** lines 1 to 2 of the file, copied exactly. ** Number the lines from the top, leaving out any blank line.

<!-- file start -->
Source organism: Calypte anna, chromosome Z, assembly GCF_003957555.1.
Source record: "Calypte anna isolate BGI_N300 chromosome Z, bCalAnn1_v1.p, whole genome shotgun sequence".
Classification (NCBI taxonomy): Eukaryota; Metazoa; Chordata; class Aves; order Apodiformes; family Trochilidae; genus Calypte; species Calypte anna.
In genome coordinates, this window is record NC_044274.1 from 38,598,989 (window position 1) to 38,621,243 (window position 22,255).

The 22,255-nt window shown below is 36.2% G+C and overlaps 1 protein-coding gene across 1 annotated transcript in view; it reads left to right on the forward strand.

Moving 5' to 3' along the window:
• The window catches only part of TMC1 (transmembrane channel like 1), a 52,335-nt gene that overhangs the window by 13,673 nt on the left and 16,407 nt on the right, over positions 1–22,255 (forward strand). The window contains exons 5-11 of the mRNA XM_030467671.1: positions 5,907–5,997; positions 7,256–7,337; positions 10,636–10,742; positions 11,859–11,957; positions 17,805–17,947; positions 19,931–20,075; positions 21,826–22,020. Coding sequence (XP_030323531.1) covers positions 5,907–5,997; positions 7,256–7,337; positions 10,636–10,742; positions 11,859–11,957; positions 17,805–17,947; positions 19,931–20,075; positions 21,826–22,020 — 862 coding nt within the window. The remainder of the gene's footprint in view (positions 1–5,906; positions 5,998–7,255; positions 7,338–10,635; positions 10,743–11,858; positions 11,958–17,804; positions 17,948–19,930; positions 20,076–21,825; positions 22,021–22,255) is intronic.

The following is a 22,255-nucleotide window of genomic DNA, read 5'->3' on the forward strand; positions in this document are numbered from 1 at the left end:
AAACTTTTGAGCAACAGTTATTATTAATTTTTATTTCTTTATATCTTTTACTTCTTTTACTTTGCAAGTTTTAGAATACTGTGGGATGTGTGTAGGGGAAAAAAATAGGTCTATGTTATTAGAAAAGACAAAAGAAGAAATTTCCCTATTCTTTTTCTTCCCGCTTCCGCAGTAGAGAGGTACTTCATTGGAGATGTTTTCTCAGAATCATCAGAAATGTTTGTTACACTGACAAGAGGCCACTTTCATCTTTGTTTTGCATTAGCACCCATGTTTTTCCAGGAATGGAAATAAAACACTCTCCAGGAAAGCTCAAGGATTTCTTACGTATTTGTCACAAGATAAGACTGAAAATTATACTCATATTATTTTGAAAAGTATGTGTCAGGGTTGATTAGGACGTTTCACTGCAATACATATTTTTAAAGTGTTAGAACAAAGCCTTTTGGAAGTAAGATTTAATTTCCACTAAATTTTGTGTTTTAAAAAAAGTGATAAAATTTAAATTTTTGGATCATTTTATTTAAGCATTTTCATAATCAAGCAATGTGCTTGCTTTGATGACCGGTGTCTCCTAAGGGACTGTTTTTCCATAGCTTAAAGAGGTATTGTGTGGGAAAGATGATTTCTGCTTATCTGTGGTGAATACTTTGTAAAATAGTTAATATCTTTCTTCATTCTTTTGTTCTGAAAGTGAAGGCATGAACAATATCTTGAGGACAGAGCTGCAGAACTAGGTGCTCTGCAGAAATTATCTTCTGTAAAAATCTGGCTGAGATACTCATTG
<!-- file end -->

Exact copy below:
Source organism: Calypte anna, chromosome Z, assembly GCF_003957555.1.
Source record: "Calypte anna isolate BGI_N300 chromosome Z, bCalAnn1_v1.p, whole genome shotgun sequence".